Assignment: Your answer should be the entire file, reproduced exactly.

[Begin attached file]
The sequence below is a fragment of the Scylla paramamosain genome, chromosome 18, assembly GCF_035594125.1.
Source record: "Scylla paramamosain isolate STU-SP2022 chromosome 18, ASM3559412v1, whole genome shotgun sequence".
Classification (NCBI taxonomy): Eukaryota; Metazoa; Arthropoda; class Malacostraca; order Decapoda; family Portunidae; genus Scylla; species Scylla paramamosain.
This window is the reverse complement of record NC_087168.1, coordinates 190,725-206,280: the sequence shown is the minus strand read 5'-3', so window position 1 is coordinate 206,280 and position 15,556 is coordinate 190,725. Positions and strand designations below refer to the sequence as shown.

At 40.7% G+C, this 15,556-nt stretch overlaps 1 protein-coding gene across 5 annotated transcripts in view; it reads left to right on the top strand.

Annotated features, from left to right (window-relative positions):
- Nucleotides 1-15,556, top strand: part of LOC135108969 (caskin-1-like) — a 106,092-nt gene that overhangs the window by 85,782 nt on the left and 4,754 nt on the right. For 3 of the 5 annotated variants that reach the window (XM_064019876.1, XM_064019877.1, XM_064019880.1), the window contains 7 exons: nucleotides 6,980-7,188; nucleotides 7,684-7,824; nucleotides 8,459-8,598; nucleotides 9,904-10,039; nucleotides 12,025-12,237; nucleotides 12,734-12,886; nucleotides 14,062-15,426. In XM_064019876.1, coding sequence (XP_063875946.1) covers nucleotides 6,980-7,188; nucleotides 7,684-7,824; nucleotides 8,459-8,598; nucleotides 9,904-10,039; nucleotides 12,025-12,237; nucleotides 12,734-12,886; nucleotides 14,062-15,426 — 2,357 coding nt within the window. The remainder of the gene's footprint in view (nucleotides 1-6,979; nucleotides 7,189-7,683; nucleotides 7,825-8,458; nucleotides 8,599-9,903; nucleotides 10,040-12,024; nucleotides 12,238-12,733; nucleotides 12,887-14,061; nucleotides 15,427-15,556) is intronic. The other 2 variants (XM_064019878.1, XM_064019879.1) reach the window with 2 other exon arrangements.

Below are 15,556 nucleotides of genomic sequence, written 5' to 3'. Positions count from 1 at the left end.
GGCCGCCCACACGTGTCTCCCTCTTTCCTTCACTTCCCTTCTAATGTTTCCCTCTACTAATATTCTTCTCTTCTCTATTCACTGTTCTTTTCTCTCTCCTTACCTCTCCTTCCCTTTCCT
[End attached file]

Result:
The sequence below is a fragment of the Scylla paramamosain genome, chromosome 18, assembly GCF_035594125.1.
Source record: "Scylla paramamosain isolate STU-SP2022 chromosome 18, ASM3559412v1, whole genome shotgun sequence".
Classification (NCBI taxonomy): Eukaryota; Metazoa; Arthropoda; class Malacostraca; order Decapoda; family Portunidae; genus Scylla; species Scylla paramamosain.
This window is the reverse complement of record NC_087168.1, coordinates 190,725-206,280: the sequence shown is the minus strand read 5'-3', so window position 1 is coordinate 206,280 and position 15,556 is coordinate 190,725. Positions and strand designations below refer to the sequence as shown.

At 40.7% G+C, this 15,556-nt stretch overlaps 1 protein-coding gene across 5 annotated transcripts in view; it reads left to right on the top strand.

Annotated features, from left to right (window-relative positions):
- Nucleotides 1-15,556, top strand: part of LOC135108969 (caskin-1-like) — a 106,092-nt gene that overhangs the window by 85,782 nt on the left and 4,754 nt on the right. For 3 of the 5 annotated variants that reach the window (XM_064019876.1, XM_064019877.1, XM_064019880.1), the window contains 7 exons: nucleotides 6,980-7,188; nucleotides 7,684-7,824; nucleotides 8,459-8,598; nucleotides 9,904-10,039; nucleotides 12,025-12,237; nucleotides 12,734-12,886; nucleotides 14,062-15,426. In XM_064019876.1, coding sequence (XP_063875946.1) covers nucleotides 6,980-7,188; nucleotides 7,684-7,824; nucleotides 8,459-8,598; nucleotides 9,904-10,039; nucleotides 12,025-12,237; nucleotides 12,734-12,886; nucleotides 14,062-15,426 — 2,357 coding nt within the window. The remainder of the gene's footprint in view (nucleotides 1-6,979; nucleotides 7,189-7,683; nucleotides 7,825-8,458; nucleotides 8,599-9,903; nucleotides 10,040-12,024; nucleotides 12,238-12,733; nucleotides 12,887-14,061; nucleotides 15,427-15,556) is intronic. The other 2 variants (XM_064019878.1, XM_064019879.1) reach the window with 2 other exon arrangements.

Below are 15,556 nucleotides of genomic sequence, written 5' to 3'. Positions count from 1 at the left end.
GGCCGCCCACACGTGTCTCCCTCTTTCCTTCACTTCCCTTCTAATGTTTCCCTCTACTAATATTCTTCTCTTCTCTATTCACTGTTCTTTTCTCTCTCCTTACCTCTCCTTCCCTTTCCT